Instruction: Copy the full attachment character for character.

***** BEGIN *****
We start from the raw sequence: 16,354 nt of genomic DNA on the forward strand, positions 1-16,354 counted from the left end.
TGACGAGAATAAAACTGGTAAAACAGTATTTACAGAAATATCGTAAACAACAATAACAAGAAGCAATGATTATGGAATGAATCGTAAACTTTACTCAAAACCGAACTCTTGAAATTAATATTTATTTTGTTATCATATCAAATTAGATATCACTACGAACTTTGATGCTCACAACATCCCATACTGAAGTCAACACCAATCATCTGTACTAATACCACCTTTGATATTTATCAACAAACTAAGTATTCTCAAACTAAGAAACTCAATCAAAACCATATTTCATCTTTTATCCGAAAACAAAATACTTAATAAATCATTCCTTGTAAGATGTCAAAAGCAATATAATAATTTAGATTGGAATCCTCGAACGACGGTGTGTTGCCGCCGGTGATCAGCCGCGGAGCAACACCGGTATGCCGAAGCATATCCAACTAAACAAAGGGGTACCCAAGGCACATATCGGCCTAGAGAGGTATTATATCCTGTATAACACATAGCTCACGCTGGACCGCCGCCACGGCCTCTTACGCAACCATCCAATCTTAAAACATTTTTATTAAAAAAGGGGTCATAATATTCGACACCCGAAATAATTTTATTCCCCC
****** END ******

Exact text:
We start from the raw sequence: 16,354 nt of genomic DNA on the forward strand, positions 1-16,354 counted from the left end.
TGACGAGAATAAAACTGGTAAAACAGTATTTACAGAAATATCGTAAACAACAATAACAAGAAGCAATGATTATGGAATGAATCGTAAACTTTACTCAAAACCGAACTCTTGAAATTAATATTTATTTTGTTATCATATCAAATTAGATATCACTACGAACTTTGATGCTCACAACATCCCATACTGAAGTCAACACCAATCATCTGTACTAATACCACCTTTGATATTTATCAACAAACTAAGTATTCTCAAACTAAGAAACTCAATCAAAACCATATTTCATCTTTTATCCGAAAACAAAATACTTAATAAATCATTCCTTGTAAGATGTCAAAAGCAATATAATAATTTAGATTGGAATCCTCGAACGACGGTGTGTTGCCGCCGGTGATCAGCCGCGGAGCAACACCGGTATGCCGAAGCATATCCAACTAAACAAAGGGGTACCCAAGGCACATATCGGCCTAGAGAGGTATTATATCCTGTATAACACATAGCTCACGCTGGACCGCCGCCACGGCCTCTTACGCAACCATCCAATCTTAAAACATTTTTATTAAAAAAGGGGTCATAATATTCGACACCCGAAATAATTTTATTCCCCC